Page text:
Harvard Choruses: A Sea Symphony

It’s May 3rd, a Friday night and a couple of minutes past eight o’clock. I’m sitting in the balcony of Harvard’s historic Sanders Theatre while the orchestra on stage warms up. The balcony is full of individuals--students, friends, family alike--with a love and appreciation for choral music. There is an air of anticipation as the choruses begin to fill the stage; the sheer size of the Harvard Choruses is incredible. With roughly 150 chorus members on stage, combined with the orchestra there were perhaps 200 musicians involved in this production of Ralph Vaughan Williams’s A Sea Symphony.

This performance was a special performance. Not only did it celebrate the life of Barbara Connolly Lewis, a member of the Radcliffe Choral Society in the late 1940s and later an Assistant Conductor at Harvard, but the year 2019 also marks the 200th year since the birth of Walt Whitman, the well-known poet whose words are contained in A Sea Symphony. In addition, it was a part of Harvard’s annual ArtsFirst festival, a celebration of the arts/performances on campus. The soloists of A Sea Symphony are well-accomplished and both familiar with the Boston-area. Winnie Nieh, the soprano, was in the Harvard-Radcliffe Collegium Musicum as a undergraduate at Harvard and has since performed at major venues in the United States as well as around the world. Dana Whiteside, the baritone, is a graduate of nearby Longy School of Music and New England Conservatory and performs with ensembles such as Boston Baroque and Grammy-nominated Skylark Vocal Ensemble.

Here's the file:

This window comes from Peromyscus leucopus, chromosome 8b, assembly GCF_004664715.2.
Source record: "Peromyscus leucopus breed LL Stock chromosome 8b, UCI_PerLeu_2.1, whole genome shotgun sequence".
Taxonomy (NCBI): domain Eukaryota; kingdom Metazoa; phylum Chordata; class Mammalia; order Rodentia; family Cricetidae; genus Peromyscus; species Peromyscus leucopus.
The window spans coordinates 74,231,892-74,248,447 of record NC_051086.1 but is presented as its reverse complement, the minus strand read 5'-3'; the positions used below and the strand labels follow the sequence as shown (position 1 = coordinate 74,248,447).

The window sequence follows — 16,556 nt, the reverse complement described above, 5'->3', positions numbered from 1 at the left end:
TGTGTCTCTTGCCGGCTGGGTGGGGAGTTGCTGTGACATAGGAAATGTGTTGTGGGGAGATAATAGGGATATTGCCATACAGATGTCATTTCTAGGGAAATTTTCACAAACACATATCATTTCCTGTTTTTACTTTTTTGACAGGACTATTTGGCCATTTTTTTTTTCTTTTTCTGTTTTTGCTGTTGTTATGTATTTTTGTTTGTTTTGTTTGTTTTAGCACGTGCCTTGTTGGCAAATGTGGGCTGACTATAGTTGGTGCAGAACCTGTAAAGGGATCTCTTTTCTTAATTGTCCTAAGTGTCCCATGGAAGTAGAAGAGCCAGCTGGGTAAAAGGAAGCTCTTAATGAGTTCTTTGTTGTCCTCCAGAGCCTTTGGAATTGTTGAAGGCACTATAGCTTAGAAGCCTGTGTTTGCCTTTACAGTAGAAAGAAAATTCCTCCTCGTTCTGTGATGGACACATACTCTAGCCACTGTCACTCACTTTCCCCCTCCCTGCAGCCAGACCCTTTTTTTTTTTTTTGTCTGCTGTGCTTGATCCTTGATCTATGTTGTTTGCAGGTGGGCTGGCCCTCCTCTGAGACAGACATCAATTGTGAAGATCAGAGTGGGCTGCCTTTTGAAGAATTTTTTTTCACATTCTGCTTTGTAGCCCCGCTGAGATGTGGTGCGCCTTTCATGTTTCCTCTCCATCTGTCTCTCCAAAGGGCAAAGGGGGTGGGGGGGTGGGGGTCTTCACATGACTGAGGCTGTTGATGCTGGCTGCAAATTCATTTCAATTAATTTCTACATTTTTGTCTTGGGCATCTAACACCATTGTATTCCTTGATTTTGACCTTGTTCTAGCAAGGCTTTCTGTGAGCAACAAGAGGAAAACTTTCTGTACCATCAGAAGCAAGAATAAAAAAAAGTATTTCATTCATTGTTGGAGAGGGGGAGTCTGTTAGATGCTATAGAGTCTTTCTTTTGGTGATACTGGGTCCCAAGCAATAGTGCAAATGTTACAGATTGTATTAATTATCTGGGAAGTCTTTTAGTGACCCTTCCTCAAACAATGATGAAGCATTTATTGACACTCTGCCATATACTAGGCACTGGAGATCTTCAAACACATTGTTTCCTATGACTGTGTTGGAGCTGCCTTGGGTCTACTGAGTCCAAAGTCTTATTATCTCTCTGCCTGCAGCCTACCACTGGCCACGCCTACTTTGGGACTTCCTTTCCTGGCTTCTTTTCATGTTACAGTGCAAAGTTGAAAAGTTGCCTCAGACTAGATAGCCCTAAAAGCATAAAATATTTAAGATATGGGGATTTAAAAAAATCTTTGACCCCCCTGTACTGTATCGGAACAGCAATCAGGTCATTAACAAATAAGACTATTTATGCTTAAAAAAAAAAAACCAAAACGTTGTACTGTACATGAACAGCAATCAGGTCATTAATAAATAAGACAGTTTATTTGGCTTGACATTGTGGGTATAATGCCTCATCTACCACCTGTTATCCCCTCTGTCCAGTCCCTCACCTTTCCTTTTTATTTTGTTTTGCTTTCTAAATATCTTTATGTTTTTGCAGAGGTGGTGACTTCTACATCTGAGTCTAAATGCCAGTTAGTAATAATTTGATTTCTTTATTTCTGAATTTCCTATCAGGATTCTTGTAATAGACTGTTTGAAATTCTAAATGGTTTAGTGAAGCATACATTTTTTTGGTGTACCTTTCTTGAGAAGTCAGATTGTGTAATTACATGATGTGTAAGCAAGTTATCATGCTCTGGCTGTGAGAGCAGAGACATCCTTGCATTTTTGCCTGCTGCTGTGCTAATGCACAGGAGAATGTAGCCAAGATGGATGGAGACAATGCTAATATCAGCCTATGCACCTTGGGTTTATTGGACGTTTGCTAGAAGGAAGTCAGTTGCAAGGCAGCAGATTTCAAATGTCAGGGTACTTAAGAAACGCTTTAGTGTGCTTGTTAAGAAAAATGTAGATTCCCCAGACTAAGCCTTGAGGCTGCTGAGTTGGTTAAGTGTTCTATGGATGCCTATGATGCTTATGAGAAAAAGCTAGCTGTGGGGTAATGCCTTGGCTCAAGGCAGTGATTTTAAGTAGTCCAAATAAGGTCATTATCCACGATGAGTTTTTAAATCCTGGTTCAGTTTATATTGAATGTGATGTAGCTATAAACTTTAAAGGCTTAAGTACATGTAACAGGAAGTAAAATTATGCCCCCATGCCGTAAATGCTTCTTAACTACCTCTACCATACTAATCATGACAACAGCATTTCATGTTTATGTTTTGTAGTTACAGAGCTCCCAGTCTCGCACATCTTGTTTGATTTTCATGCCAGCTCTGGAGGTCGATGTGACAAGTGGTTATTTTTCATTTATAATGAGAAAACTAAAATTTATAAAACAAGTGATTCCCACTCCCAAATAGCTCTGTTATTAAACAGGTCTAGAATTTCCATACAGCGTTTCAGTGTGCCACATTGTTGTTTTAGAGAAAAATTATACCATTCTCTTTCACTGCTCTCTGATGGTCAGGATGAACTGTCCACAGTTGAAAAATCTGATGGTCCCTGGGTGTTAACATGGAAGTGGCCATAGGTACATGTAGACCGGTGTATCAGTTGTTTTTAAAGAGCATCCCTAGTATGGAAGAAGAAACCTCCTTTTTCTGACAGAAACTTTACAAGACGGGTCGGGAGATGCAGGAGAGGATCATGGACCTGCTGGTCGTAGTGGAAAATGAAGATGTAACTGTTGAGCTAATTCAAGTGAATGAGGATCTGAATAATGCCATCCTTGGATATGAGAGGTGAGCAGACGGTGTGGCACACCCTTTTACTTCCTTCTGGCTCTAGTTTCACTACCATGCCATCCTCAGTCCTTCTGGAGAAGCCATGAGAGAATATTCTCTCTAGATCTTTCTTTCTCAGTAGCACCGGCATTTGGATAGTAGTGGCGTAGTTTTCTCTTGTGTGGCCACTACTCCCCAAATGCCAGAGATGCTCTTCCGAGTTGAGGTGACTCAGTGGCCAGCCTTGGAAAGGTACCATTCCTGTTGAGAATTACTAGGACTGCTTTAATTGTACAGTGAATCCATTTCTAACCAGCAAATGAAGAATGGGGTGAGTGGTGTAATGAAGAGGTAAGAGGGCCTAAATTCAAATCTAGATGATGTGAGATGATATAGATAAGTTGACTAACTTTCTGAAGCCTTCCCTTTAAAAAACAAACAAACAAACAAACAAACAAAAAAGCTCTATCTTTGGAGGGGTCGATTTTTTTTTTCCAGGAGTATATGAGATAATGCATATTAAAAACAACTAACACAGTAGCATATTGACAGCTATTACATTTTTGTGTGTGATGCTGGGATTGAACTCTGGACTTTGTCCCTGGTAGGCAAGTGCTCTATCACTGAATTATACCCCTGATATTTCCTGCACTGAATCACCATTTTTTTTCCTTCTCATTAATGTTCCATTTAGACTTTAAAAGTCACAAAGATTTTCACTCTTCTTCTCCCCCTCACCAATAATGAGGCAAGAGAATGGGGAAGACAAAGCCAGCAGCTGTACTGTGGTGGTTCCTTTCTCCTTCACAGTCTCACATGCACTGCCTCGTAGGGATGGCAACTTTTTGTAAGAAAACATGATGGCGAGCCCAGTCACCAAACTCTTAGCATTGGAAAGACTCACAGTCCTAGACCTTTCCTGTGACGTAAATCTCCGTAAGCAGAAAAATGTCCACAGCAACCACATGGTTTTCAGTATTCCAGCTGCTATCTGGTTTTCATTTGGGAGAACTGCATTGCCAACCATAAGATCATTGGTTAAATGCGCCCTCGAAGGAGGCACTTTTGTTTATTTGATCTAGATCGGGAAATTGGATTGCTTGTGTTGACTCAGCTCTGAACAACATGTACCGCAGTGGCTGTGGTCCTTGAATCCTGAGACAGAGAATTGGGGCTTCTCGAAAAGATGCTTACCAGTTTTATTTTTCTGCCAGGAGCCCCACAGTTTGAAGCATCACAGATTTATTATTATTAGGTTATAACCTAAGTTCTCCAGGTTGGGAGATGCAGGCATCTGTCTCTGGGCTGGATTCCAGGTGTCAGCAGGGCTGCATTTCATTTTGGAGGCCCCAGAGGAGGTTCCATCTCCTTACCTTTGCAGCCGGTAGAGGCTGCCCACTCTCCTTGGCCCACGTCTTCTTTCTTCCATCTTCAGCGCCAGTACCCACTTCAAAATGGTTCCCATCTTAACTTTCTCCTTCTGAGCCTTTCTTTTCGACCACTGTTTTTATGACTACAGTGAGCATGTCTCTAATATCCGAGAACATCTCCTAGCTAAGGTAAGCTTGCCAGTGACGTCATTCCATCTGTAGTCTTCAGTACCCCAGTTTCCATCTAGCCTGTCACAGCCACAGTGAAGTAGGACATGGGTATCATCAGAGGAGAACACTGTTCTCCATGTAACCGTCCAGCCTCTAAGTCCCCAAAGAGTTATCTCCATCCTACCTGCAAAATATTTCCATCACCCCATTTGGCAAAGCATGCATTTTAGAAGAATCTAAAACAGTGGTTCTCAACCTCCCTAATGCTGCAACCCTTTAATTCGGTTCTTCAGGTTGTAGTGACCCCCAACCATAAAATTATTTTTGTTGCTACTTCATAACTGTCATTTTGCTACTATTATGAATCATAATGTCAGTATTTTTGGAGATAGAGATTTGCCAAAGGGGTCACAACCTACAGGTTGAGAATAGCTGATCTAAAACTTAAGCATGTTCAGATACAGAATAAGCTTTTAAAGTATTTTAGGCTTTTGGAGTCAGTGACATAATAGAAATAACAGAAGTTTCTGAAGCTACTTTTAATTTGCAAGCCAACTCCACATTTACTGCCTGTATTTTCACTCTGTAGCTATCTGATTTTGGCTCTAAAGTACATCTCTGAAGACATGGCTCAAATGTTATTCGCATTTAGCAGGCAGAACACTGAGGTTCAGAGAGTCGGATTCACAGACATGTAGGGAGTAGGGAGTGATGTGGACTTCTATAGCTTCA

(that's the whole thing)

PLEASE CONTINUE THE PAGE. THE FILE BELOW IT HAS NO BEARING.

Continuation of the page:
To say the performance was powerful would be an understatement. The rich voices of the chorus, full of raw emotion, filled the beautiful Sanders Theatre to maximum capacity. The atmosphere was almost tangible -- something you definitely couldn’t experience through just listening to a recording. While both soloists were experienced and certainly talented, unfortunately, it seemed as though Winnie’s voice was frequently covered by the orchestra & chorus and perhaps should’ve projected a bit more.

The concert ended beautifully with a standing ovation, followed by a brief senior’s celebration, reminding all of us that as professional as the performance was, all the chorus members were college students! A Sea Symphony was not only a great celebration of Williams’ choral masterpiece but also a wonderful way to celebrate the talent we have at Harvard and its surrounding community.

Amy Zhou is a producer for WHRB Classical. While the Harvard Choruses concert has passed, you can learn more about Harvard's annual ArtsFirst festival here.